I was in Jefferson County, Washington for a bit last month and political yard signs looked to be a genuine cash crop from their numbers. I've never seen so many and I found the sight rather odd, considering that Jefferson has a population of less than 26,000 badly scattered over a rather large chunk of real estate. Another thing which I found odd is that the signs were for candidates for local office. The biggest advertisers seemed to be contenders for the offices of prosecuting attorney and sheriff. There were a few Cantwell signs up and quite a few McGavick signs but those were the only names I recognized.
It really took longer than it should have for the advertising component of my marketing training to kick in - the lawn signs leaned heavily toward Bierbaum (the challenger), while Dalzell (the incumbent) seemed content to rely upon her incumbency to carry the day. Birnbaum spent the little that she had available on the most effective method of gaining name recognition that she could afford. It almost carried the day as she received 48.6% of the vote yesterday. Almost.
Thinking about those signs led me to pay a bit more attention to signage on the fourteen hour drive back down to the Bay Area. More than fifty years of exposure to signage in all its humdrum diversity has numbed its ability to make much of an impact upon me and I found that paying attention to signs wasn't really a worthwhile endeavor. Except for the gas price signs, of course. They were telling a cheering story for they foretold a trip home which would cost less than the trip up. That in itself is an indication that I am no model for the economist's "rational man" because the total 'savings' involved in that 14 hour drive (the equivalent of three weeks worth of commuting, according to the census bureau) was less than $5. Apparently some practitioners of the social sciences are very upset with the irrationality shown by people like me who cheer up at very modest signs of improvement in our economic well being. What rational being would reward the President for an occurrence over which he exercised no authority or control? Perhaps those practitioners need to sit down and chat with some people within the Mediacracy and explain the irrationality of the Mediacrats conspiracy theories - perhaps with crayons and butcher paper stick figure drawings, so that the attention of the typical Mediocrat might be held long enough for the concept of a disjunct between correlation and causation to take hold.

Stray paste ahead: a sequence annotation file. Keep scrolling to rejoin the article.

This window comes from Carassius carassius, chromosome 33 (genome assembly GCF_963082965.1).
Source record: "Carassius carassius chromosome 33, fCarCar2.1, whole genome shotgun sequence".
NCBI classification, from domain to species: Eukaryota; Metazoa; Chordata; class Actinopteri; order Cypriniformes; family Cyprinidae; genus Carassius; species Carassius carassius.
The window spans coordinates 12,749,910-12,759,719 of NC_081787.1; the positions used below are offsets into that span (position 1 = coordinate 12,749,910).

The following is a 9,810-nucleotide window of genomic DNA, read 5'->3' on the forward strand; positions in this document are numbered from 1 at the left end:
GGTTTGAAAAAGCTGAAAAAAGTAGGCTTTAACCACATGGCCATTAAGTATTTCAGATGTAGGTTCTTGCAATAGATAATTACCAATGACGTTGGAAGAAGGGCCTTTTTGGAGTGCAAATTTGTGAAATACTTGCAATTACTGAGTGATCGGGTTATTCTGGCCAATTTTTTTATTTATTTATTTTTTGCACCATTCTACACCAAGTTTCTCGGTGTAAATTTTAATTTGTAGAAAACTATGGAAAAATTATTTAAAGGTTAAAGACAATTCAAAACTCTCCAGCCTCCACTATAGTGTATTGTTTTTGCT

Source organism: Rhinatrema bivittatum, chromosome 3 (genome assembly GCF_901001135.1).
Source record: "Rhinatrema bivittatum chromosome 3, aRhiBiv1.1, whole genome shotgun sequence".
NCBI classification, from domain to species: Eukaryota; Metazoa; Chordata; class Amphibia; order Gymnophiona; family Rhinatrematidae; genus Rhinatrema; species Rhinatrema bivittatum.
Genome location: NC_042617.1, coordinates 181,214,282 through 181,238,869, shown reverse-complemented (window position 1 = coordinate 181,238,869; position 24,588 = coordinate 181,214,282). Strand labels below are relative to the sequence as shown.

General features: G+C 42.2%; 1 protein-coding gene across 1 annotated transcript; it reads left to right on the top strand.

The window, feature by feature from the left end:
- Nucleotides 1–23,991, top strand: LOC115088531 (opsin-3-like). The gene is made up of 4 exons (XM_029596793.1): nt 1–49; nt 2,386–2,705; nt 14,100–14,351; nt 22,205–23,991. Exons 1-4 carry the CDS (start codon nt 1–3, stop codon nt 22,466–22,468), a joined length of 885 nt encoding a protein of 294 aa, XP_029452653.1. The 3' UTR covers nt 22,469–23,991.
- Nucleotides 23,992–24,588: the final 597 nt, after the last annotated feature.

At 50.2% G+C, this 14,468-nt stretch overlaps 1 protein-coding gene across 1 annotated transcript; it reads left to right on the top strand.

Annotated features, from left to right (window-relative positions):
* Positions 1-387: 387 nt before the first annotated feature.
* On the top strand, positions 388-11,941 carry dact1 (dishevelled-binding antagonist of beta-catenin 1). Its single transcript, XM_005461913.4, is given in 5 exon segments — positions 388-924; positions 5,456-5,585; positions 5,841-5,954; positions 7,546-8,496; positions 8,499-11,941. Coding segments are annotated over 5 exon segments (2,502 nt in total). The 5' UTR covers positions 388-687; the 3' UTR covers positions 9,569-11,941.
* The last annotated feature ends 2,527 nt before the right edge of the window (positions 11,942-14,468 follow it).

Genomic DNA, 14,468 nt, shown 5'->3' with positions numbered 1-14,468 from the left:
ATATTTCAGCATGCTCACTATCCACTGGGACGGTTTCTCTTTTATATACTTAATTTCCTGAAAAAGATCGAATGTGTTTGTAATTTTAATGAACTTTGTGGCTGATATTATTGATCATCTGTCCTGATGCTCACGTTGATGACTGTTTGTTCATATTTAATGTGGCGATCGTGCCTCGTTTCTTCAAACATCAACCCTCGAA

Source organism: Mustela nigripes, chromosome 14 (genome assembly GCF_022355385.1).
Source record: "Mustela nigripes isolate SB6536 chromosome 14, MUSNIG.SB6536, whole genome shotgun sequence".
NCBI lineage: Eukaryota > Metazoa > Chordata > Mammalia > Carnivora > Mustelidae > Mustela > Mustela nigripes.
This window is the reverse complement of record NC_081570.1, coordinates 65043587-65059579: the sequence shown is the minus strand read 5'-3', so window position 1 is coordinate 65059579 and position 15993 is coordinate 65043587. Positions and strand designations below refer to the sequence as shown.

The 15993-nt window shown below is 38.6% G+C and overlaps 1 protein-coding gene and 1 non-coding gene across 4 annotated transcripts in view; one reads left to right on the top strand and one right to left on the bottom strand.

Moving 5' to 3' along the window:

Returning to yard signs and the effectiveness of advertising in relationship to incumbency, Brown's lead over DeWine in Ohio has disappeared. The RNC has put about $1.5M into advertising in Ohio since the 1st of September and they're getting their money's worth. In the House races, the Republicans are on offense in only four districts, GA-08, IA-03, IL-08 and VT so far. The Republican's national groups have pumped a total of $716K into those districts since September 1st and the Democrat's national groups have replied by spending $0. Extraordinary confidence or lack of resources? I'll put up a hypothesis within a few days in a Shifting Sands piece.
In Today’s Mailbag. . .
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